A recent survey by online voucher code website My Voucher Codes has revealed that 37% of people in relationships in Britain are lying to their significant others about their level of debt. These lies include not revealing exactly how much they owe or failing to disclose any debt they have. Most Brits have credit cards, mortgages and overdrafts, and 5% also owe money to payday loan companies.
The average household in Britain has £54,636 of money owing, and the money saving website My Voucher Codes decided to see how many people were being truthful about whether they have debt, what they owe it for, and how much they have.
There were 1,896 British adults surveyed, and all of them were either currently in a long-term relationship or had been in one at some point over the last year.The first question was about whether or not the respondent had debt, and if they had lied to their partner about how much they have. While 63% said their partner knew how much they owed, 37% admitted to lying about their debt.
Of those 37%, almost half (47%) said that they had told a big porker- saying they had no debt at all, when they were actually in debt. 35% said they glossed over exactly how much they owed, while 18% went the other way and convinced their partner they had more debt than they actually did so they wouldn’t need to pay as much on joint bills.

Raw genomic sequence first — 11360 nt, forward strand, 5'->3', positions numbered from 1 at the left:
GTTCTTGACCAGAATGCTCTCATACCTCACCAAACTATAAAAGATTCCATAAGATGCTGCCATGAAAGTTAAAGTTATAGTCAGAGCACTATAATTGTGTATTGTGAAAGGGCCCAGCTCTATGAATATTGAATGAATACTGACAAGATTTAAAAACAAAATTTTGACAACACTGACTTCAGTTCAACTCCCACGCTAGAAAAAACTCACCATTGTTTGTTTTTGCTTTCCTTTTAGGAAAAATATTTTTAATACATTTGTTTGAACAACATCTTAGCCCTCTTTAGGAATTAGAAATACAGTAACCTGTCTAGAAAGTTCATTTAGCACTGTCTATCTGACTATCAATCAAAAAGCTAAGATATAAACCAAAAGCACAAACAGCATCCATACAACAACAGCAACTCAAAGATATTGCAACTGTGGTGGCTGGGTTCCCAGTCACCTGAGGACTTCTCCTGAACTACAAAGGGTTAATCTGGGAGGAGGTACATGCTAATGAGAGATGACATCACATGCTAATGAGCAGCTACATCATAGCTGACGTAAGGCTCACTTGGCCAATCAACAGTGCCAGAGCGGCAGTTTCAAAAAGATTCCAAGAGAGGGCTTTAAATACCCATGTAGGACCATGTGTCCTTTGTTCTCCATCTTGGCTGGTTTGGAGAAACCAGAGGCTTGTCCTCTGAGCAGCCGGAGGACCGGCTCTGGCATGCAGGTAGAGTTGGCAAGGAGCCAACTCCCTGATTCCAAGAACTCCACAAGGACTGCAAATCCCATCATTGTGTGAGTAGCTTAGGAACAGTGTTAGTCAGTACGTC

The next question was about finding out exactly what the respondents owed money on. A large majority of the debt in question was for mortgages, which is a much healthier financial situation than those who had credit cards and store cards. 15% of respondents had bank loans, 10% of those surveyed had store card, 38% were in debt due to store cards, 21% of people had overdrafts, 13% were paying off a hire purchase, 5% were unfortunately owing payday loans, 45% owned a home and therefore had a mortgage, 22% had student loans to pay off, 4% owed money on their rent, and 2% owed utility companies such as power and gas.
My Voucher Codes’ general manager Chris Reilly discussed the survey’s results. “Being in debt is a big worry for people in the UK,” Mr Reilly said, “However, it’s not something to be ashamed of and no reason to lie to a partner about how much money you owe. It’s surprising that the results show so many people have been deceptive with a partner about their debts. Mr Reilly also said that while this may seem like a little white lie at first, it can easily spiral out of control.
He suggested that talking to a money management advice agency can be a great idea as it’s important to get in control of your finances. It’s also important to talk to your partner and be honest with them. For more information, read this article.